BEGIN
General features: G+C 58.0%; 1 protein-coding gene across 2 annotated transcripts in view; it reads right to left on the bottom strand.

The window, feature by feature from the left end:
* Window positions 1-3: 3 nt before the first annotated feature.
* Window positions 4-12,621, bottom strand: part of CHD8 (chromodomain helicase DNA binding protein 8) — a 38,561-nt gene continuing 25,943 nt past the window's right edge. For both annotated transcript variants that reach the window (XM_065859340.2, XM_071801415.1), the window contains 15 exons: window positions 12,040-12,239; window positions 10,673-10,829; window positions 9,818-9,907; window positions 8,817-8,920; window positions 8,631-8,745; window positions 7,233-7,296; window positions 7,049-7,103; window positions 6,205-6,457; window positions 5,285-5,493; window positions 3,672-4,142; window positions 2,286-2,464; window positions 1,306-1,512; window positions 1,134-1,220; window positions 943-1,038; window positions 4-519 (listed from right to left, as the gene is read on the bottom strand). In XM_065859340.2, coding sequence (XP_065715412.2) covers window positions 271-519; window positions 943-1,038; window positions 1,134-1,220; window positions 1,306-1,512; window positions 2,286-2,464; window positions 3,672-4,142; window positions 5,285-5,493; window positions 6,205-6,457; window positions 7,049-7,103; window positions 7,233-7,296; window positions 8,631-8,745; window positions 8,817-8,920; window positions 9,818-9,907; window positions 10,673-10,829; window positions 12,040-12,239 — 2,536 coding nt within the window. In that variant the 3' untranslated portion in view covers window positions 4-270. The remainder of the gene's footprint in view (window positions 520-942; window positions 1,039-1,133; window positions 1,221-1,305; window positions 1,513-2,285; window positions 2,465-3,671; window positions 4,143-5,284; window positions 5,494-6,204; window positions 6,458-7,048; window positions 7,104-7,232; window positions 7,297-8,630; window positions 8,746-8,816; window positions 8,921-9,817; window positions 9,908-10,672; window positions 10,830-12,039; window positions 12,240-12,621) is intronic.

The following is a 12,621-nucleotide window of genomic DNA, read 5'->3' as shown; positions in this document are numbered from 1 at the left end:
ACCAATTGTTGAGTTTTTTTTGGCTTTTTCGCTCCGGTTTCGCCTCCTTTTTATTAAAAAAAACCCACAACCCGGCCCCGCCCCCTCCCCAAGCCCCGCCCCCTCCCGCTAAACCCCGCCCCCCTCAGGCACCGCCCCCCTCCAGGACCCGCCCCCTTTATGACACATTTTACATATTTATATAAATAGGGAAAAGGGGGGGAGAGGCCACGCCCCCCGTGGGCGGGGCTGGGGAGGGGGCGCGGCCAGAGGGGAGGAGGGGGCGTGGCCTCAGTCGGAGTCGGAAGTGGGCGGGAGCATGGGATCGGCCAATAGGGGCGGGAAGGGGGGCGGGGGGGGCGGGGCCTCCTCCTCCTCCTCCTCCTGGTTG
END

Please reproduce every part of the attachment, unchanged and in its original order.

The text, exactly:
General features: G+C 58.0%; 1 protein-coding gene across 2 annotated transcripts in view; it reads right to left on the bottom strand.

The window, feature by feature from the left end:
* Window positions 1-3: 3 nt before the first annotated feature.
* Window positions 4-12,621, bottom strand: part of CHD8 (chromodomain helicase DNA binding protein 8) — a 38,561-nt gene continuing 25,943 nt past the window's right edge. For both annotated transcript variants that reach the window (XM_065859340.2, XM_071801415.1), the window contains 15 exons: window positions 12,040-12,239; window positions 10,673-10,829; window positions 9,818-9,907; window positions 8,817-8,920; window positions 8,631-8,745; window positions 7,233-7,296; window positions 7,049-7,103; window positions 6,205-6,457; window positions 5,285-5,493; window positions 3,672-4,142; window positions 2,286-2,464; window positions 1,306-1,512; window positions 1,134-1,220; window positions 943-1,038; window positions 4-519 (listed from right to left, as the gene is read on the bottom strand). In XM_065859340.2, coding sequence (XP_065715412.2) covers window positions 271-519; window positions 943-1,038; window positions 1,134-1,220; window positions 1,306-1,512; window positions 2,286-2,464; window positions 3,672-4,142; window positions 5,285-5,493; window positions 6,205-6,457; window positions 7,049-7,103; window positions 7,233-7,296; window positions 8,631-8,745; window positions 8,817-8,920; window positions 9,818-9,907; window positions 10,673-10,829; window positions 12,040-12,239 — 2,536 coding nt within the window. In that variant the 3' untranslated portion in view covers window positions 4-270. The remainder of the gene's footprint in view (window positions 520-942; window positions 1,039-1,133; window positions 1,221-1,305; window positions 1,513-2,285; window positions 2,465-3,671; window positions 4,143-5,284; window positions 5,494-6,204; window positions 6,458-7,048; window positions 7,104-7,232; window positions 7,297-8,630; window positions 8,746-8,816; window positions 8,921-9,817; window positions 9,908-10,672; window positions 10,830-12,039; window positions 12,240-12,621) is intronic.

The following is a 12,621-nucleotide window of genomic DNA, read 5'->3' as shown; positions in this document are numbered from 1 at the left end:
ACCAATTGTTGAGTTTTTTTTGGCTTTTTCGCTCCGGTTTCGCCTCCTTTTTATTAAAAAAAACCCACAACCCGGCCCCGCCCCCTCCCCAAGCCCCGCCCCCTCCCGCTAAACCCCGCCCCCCTCAGGCACCGCCCCCCTCCAGGACCCGCCCCCTTTATGACACATTTTACATATTTATATAAATAGGGAAAAGGGGGGGAGAGGCCACGCCCCCCGTGGGCGGGGCTGGGGAGGGGGCGCGGCCAGAGGGGAGGAGGGGGCGTGGCCTCAGTCGGAGTCGGAAGTGGGCGGGAGCATGGGATCGGCCAATAGGGGCGGGAAGGGGGGCGGGGGGGGCGGGGCCTCCTCCTCCTCCTCCTCCTGGTTG